Sayulita may have truly been a hippy spot once upon a time but in my opinion, as it has become a more popular destination amongst young people, the good-natured concept of “eco-friendly” has become the less affordable “eco-chic”. Beautiful boutique shops were easy to find but the prices of the artisan goods were hiked up so much that I soon gave up even window shopping. It was simply too much of a tease.

Having studied Spanish for six years in secondary school, I was familiar with the Latin-American celebration of the Day of the Dead or El Día de Los Muertos as it was a common topic for reading and listening comprehensions. My impression at the time of this slightly unusual festival was that it was a time, just after our Halloween, in which people celebrated the lives of lost loved ones. Generally speaking they do this by getting together in a large procession, visiting the local cemeteries and showering the graves with gifts of flowers, photos, food and so on, celebrating life like Mexicans do- until the darkness of the night has passed and the day is starting yet again.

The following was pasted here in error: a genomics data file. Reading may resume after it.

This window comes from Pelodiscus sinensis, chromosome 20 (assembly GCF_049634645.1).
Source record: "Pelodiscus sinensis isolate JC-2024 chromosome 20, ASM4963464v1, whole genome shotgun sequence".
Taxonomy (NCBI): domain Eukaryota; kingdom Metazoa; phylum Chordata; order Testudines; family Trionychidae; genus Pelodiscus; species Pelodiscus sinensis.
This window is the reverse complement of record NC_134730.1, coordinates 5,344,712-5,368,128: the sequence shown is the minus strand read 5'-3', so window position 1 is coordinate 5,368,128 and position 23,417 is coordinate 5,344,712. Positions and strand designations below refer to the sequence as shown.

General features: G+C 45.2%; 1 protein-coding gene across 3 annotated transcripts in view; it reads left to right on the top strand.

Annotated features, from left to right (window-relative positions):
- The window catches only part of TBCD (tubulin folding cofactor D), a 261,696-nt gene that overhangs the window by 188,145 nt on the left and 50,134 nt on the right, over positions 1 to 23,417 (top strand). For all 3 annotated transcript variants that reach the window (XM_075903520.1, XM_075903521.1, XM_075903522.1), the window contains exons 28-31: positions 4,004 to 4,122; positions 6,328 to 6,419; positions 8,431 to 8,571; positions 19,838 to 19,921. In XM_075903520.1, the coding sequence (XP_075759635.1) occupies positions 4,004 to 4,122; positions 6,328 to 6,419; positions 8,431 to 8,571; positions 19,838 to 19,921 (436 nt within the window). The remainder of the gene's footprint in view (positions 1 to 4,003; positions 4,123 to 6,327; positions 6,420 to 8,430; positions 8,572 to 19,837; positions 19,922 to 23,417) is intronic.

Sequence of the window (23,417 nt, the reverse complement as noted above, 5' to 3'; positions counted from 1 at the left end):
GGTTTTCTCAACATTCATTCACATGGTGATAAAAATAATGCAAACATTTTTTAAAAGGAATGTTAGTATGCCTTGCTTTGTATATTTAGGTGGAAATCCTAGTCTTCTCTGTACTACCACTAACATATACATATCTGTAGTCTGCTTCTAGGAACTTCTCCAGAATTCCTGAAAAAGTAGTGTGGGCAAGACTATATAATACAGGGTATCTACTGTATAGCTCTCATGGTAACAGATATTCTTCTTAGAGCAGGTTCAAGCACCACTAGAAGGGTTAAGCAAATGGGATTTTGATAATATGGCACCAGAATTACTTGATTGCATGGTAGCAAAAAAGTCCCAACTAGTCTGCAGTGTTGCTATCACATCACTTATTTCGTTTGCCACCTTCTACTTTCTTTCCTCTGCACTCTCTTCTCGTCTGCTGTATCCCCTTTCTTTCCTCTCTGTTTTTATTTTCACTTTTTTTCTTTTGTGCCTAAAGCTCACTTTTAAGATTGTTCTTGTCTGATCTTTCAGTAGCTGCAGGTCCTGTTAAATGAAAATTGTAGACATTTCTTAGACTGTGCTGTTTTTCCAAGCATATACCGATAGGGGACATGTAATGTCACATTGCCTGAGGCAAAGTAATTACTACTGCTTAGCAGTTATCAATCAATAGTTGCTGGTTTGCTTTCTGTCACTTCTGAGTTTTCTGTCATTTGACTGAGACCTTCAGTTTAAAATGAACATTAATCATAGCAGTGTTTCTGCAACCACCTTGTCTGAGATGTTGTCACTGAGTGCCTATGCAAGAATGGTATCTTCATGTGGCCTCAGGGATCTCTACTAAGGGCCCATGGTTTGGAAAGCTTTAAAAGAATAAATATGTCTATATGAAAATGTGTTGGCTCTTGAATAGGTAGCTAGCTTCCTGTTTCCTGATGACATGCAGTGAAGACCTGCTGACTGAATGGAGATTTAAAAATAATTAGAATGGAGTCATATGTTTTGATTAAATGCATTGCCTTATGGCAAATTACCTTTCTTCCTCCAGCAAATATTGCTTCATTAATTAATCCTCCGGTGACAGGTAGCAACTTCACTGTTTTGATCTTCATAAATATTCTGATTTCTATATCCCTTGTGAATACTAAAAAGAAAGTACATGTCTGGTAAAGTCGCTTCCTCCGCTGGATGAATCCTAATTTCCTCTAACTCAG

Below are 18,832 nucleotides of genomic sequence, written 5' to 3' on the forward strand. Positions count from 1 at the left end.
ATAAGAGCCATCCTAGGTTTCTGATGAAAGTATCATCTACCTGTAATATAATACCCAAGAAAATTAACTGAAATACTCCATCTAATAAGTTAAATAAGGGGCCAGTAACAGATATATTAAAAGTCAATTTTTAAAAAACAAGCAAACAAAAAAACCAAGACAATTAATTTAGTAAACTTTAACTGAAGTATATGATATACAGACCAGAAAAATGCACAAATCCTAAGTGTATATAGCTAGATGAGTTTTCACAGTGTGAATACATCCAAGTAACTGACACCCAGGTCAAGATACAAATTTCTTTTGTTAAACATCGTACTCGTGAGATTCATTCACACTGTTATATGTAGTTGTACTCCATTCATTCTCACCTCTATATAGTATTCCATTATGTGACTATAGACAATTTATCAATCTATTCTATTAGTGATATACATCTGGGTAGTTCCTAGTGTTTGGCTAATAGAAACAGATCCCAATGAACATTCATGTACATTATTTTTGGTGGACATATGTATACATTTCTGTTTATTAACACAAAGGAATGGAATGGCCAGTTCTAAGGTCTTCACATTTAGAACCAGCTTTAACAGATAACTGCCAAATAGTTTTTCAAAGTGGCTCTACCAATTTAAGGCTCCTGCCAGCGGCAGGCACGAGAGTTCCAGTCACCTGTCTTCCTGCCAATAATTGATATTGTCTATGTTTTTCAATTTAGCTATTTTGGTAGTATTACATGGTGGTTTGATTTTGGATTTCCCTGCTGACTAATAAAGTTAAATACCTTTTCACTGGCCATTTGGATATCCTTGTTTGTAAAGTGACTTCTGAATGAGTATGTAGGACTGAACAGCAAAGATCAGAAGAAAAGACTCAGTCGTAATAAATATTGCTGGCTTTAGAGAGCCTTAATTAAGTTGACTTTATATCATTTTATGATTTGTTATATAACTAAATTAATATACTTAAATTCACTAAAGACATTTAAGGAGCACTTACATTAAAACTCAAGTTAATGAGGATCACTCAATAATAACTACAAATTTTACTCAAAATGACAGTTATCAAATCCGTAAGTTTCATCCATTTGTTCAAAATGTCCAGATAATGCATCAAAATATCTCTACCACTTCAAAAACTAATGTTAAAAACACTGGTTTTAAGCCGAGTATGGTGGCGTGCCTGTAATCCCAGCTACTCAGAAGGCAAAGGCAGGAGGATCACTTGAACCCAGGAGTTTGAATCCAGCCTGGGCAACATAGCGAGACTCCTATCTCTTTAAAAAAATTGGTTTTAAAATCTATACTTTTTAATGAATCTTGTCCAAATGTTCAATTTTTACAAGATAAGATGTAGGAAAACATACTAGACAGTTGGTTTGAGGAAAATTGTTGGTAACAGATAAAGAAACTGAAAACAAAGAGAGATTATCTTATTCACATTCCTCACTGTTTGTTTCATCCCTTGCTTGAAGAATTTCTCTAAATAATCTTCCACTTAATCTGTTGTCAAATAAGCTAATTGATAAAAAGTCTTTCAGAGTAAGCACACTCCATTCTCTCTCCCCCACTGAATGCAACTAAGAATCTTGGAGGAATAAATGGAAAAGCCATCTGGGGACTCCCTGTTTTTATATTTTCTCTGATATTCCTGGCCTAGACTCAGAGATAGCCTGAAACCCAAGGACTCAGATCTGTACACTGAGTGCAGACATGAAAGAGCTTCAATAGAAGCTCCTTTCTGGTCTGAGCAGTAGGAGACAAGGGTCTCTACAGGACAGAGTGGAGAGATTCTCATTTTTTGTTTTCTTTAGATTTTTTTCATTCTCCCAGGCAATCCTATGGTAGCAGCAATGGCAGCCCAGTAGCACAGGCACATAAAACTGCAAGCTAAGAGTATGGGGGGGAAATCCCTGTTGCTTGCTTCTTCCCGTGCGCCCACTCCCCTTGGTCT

The main square of the town was buzzing with locals, setting up for the festival events. Elaborately decorated shrines with offerings of sweets, cigarettes, alcohol and more were on show for everyone to see and members of the family were often found standing beside them, happy to share stories about the person in the photograph of the centerpiece. And it wasn’t only people that were being commemorated. There were dogs and cats and I think I even remember a tortoise in one of them… While walking around and taking all of this in, we had to be cautious of where we placed our feet as it wasn’t just around us or above us that decorations could be found. Laid before us on the ground were products of hours of work by not just one person but teams of maybe six or seven. Intricate designs such as skulls, flowers or flamenco dancers made out of dyed beans and rice in vibrant colours decorated the pavement, not a grain of rice out of place.